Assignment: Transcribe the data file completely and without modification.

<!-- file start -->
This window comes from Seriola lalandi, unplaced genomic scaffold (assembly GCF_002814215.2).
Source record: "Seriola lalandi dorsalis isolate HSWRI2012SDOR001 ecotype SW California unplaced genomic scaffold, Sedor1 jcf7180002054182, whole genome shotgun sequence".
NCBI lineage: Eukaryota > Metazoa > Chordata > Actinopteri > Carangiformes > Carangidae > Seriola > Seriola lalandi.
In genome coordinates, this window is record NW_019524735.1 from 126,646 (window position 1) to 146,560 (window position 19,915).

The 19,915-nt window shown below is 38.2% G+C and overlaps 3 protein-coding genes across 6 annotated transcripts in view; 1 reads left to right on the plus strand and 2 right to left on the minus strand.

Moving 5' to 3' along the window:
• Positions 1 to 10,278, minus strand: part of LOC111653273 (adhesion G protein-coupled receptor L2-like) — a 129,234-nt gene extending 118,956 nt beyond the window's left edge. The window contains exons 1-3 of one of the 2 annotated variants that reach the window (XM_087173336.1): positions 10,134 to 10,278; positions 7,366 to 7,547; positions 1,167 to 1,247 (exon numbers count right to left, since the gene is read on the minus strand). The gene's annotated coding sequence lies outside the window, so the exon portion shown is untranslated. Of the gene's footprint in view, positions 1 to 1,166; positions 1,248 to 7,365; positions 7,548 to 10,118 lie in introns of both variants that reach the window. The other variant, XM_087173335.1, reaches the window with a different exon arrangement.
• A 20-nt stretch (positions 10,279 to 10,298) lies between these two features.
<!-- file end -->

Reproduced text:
This window comes from Seriola lalandi, unplaced genomic scaffold (assembly GCF_002814215.2).
Source record: "Seriola lalandi dorsalis isolate HSWRI2012SDOR001 ecotype SW California unplaced genomic scaffold, Sedor1 jcf7180002054182, whole genome shotgun sequence".
NCBI lineage: Eukaryota > Metazoa > Chordata > Actinopteri > Carangiformes > Carangidae > Seriola > Seriola lalandi.
In genome coordinates, this window is record NW_019524735.1 from 126,646 (window position 1) to 146,560 (window position 19,915).

The 19,915-nt window shown below is 38.2% G+C and overlaps 3 protein-coding genes across 6 annotated transcripts in view; 1 reads left to right on the plus strand and 2 right to left on the minus strand.

Moving 5' to 3' along the window:
• Positions 1 to 10,278, minus strand: part of LOC111653273 (adhesion G protein-coupled receptor L2-like) — a 129,234-nt gene extending 118,956 nt beyond the window's left edge. The window contains exons 1-3 of one of the 2 annotated variants that reach the window (XM_087173336.1): positions 10,134 to 10,278; positions 7,366 to 7,547; positions 1,167 to 1,247 (exon numbers count right to left, since the gene is read on the minus strand). The gene's annotated coding sequence lies outside the window, so the exon portion shown is untranslated. Of the gene's footprint in view, positions 1 to 1,166; positions 1,248 to 7,365; positions 7,548 to 10,118 lie in introns of both variants that reach the window. The other variant, XM_087173335.1, reaches the window with a different exon arrangement.
• A 20-nt stretch (positions 10,279 to 10,298) lies between these two features.